As we mark world desertification day | Dailytrust

As we mark world desertification day

Africa is the continent most affected by desertification, and one of the most obvious natural borders on the landmass is the Southern edge of the Sahara desert. The countries that lie on the edge of the Sahara are among the poorest in the world, and they are subject to periodic droughts that devastate its people. African dry-lands (which include the Sahara, the Kalahari, and the grasslands of East Africa) span 20 million square km (about 7.7 million square miles) which is some 65 per cent of the continent.

One-third of Africa’s dry-lands are largely uninhabited arid deserts, while the remaining two-thirds support two-thirds of the continent’s burgeoning human population. As Africa’s population increases, the productivity of the land supporting this population decline. Some one-fifth of the irrigated cropland, three-fifths of the rain-fed cropland, and three-fourths of the rangeland have been at least moderately harmed by desertification.

In general, desertification is caused by variations in climate and by unsustainable land-management practices in dry-land environments. By their very nature, arid and semiarid ecosystems are characterized by sparse or variable rainfall. Thus, climatic changes such as those that result in extended droughts can rapidly reduce the biological productivity of those ecosystems. Such changes may be temporary, lasting only a season or they may persist over many years and decades. On the other hand, plants and animals are quick to take advantage of wetter periods, and productivity can rapidly increase during these times.

Since dry-land environments are used for a variety of human purposes such as agriculture, animal grazing, and firewood collection, the various activities undertaken in them can exacerbate the problem of desertification and bring about lasting changes to dry-land ecosystems. In 1977, at the United Nations Conference on Desertification (UNCOD) in Nairobi, Kenya, representatives and delegates first contemplated the worldwide effects of desertification. The conference explored the causes and contributing factors and also possible local and regional solutions to the phenomenon.

In addition, the delegates considered the varied consequences of desertification, such as crop failures or decreased yields in rain-fed farmland, the loss of perennial plant cover and thus loss of forage for livestock, reduced woody biomass and thus scarcity of firewood and building materials, a decrease in potable water stocks from reductions in surface water and groundwater flow, increased sand dune intrusion onto croplands and settlements, increased flooding due to rising sedimentation in rivers and lakes, and amplified air and water pollution from dust and sedimentation.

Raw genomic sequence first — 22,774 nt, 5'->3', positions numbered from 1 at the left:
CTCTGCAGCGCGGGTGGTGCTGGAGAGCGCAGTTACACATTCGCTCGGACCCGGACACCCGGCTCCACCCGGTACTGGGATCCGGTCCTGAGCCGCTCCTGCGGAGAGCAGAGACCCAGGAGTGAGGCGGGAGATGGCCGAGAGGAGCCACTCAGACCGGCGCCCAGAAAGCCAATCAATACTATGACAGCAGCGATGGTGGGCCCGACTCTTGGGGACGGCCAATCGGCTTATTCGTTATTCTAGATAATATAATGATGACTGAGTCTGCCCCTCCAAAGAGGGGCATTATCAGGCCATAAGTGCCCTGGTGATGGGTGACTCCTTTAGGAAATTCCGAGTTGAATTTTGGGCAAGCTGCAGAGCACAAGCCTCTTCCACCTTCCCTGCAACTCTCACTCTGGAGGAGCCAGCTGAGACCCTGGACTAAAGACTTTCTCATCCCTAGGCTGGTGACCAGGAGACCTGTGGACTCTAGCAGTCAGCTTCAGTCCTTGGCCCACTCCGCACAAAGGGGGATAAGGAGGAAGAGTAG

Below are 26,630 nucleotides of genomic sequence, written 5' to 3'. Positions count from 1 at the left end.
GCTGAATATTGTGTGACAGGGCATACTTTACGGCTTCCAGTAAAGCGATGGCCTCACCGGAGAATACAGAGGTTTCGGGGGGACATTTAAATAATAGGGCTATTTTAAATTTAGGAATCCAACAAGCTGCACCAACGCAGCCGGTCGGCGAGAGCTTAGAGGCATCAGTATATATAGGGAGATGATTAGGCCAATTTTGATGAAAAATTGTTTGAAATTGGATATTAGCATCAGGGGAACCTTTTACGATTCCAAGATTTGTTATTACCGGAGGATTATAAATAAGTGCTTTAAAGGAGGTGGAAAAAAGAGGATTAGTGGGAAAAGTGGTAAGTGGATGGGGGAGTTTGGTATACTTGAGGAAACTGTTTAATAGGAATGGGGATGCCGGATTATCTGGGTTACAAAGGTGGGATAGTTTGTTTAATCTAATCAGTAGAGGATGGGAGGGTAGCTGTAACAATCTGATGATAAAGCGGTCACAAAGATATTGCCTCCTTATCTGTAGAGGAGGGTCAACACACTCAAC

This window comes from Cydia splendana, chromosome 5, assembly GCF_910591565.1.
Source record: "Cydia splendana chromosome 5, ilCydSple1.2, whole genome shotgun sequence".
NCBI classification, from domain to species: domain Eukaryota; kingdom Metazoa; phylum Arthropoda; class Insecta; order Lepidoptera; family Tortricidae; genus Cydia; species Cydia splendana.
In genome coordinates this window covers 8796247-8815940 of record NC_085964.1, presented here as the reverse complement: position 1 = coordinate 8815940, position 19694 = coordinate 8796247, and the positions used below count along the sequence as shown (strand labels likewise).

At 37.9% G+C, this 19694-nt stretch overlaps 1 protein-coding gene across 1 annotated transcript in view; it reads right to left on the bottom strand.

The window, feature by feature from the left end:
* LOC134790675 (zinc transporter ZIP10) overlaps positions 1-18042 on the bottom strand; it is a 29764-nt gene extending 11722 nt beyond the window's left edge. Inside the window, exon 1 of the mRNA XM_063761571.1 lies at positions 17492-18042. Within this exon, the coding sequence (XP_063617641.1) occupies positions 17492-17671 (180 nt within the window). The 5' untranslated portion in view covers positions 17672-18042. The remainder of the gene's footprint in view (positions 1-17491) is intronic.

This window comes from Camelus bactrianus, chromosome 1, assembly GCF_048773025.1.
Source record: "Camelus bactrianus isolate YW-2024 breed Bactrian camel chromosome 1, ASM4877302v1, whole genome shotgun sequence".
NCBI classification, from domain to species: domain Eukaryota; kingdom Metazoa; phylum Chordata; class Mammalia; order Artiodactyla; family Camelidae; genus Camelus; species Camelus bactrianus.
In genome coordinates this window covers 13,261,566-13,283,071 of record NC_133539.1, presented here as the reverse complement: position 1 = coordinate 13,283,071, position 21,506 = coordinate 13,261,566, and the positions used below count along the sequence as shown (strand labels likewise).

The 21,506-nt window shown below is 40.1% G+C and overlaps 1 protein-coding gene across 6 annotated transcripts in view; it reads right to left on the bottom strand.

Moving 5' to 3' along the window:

The fourth area of desertification is dry woodlands, which are greatly affected by the over consumption of firewood. Across large areas of Asia and Africa, the principal raw material for cooking and heating is wood. Firewood in these areas is often converted to charcoal in earthen kilns before it is used, because charcoal gives off less smoke than wood. The conversion process is often inefficient, however, with about 75 percent of the wood’s heating potential lost. In Africa and Asia, a very rough estimate of the per capita consumption of firewood is about half a ton per year. Across large areas of dry-land where total plant production is roughly two tons per hectare per year, a family of four would have to clear a hectare of land or more per year. Very often, such deforested areas are not replanted. As human population densities increase, one can imagine that they might consume more wood than the land could support and create a “fuel-wood crisis.”

In a nutshell, the struggle against desertification can occur at several levels. Since regional variations in climate are the main causes of the loss of dryland productivity, it is important to understand the influence of global warming in specific dryland regions. According to some models of climate change, many types of grassland in western North America, for example, are predicted to be at greater risk of drought due to projected increases in summer temperatures and changes to existing rainfall patterns. Many authorities argue that since desertification and global warming are so closely related, one of the main solutions to the former may be the implementation of effective economic policies (such as carbon trading) and technical measures (such as carbon sequestration) that reduce the production of greenhouse gases.

On local scales, however, desertification is often the result of unsustainable land and soil management. To maintain the biological productivity of the land, soil conservation is often the priority. A number of innovative solutions have been devised that range from relatively simple changes in how people grow crops to labour-intensive landscape engineering projects. Some of the techniques that may help ameliorate the consequences of desertification in irrigated croplands, rain-fed croplands, grazing lands, and dry woodlands include; charcoal conversion improvements, dune stabilization, contour bunding, terracing, rotational grazing and irrigation improvements.

Mallam Musbahu Magayaki writes from Sabon Fegi, Azare, Bauchi State